Note: When you create a new project, Android Studio will include the test instrumentation runner and some of the dependencies mentioned. Here you are adding them manually for educational purposes.

Creating UI Tests


UI tests involve the following steps:

  1. Finding the view: First, you’ll look for a view where you’ll perform actions or verify states. You’ll use ViewMatchers for this. Normally, you’ll find a view by its id.
  2. Performing an action: After finding the view, you’ll perform some kind of action on it such as a click or a gesture. These are ViewActions. This step is optional and you only need it if there’s an action you want to perform.
  3. Verifying: Finally, you’ll check something on the view. For example, you might check if it’s visible, has changed the position or if the text or color changed. These are ViewAssertions.

Creating Your First UI Test

Create a package called search under app ‣ src ‣ androidTest ‣ java ‣ com ‣ raywenderlich ‣ android ‣ ingredisearch. Notice that you’re putting it under androidTest instead of test. This is because tests that require a device or emulator are instrumented tests, which go in this directory.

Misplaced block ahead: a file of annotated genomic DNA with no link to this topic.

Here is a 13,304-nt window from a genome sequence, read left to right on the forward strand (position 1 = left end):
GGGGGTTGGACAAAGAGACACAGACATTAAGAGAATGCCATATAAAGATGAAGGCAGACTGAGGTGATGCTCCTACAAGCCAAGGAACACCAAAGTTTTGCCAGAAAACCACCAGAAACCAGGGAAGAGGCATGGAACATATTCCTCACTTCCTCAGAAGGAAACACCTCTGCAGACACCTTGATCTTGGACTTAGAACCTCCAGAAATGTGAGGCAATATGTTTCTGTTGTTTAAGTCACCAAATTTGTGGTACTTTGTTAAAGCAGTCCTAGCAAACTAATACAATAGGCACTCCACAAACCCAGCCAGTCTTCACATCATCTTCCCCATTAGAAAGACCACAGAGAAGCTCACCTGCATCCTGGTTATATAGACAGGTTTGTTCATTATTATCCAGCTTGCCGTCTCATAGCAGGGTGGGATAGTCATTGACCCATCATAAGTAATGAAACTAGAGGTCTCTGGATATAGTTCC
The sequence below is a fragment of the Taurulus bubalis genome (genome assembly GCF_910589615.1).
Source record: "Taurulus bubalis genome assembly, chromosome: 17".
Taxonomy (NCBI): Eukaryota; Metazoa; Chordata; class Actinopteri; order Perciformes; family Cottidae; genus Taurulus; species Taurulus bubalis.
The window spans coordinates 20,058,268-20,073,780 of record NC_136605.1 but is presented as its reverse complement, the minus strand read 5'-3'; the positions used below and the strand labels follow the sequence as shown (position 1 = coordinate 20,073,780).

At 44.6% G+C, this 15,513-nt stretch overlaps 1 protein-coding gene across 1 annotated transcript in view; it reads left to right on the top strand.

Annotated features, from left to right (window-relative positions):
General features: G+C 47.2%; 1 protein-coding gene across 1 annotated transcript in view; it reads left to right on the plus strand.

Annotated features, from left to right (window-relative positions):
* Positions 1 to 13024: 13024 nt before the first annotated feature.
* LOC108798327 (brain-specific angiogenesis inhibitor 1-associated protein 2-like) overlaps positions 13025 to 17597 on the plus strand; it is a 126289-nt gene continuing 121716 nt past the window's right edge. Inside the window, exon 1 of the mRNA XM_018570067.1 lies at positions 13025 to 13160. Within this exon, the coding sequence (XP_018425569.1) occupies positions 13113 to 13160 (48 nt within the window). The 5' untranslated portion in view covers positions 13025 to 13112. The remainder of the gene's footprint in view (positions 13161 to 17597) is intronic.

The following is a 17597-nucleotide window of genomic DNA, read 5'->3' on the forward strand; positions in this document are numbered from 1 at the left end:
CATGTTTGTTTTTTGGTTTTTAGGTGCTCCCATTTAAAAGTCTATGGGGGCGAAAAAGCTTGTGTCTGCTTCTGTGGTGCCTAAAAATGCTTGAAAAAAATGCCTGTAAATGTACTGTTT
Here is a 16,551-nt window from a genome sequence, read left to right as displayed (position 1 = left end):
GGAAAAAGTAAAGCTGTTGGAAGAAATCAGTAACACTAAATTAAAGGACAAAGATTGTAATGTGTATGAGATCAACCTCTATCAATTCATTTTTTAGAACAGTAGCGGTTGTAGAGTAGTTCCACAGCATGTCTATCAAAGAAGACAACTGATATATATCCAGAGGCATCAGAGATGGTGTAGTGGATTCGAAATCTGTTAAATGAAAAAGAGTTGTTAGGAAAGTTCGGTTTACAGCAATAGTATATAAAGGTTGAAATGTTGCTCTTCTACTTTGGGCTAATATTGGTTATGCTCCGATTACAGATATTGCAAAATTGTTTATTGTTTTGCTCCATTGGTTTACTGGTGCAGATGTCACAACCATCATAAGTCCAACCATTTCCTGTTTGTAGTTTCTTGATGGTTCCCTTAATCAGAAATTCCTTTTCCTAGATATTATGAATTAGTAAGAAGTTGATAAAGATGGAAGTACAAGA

Your first test will check that searching with an empty text shows a Snackbar with an error message.

First, the test set up. Create a new class called SearchUITests in the directory you just created. Then, place the following class in the same file above the SearchUITests class:

class SearchScreen : Screen<SearchScreen>() {
  val searchButton = KButton { withId(R.id.searchButton) }
  val snackbar = KView {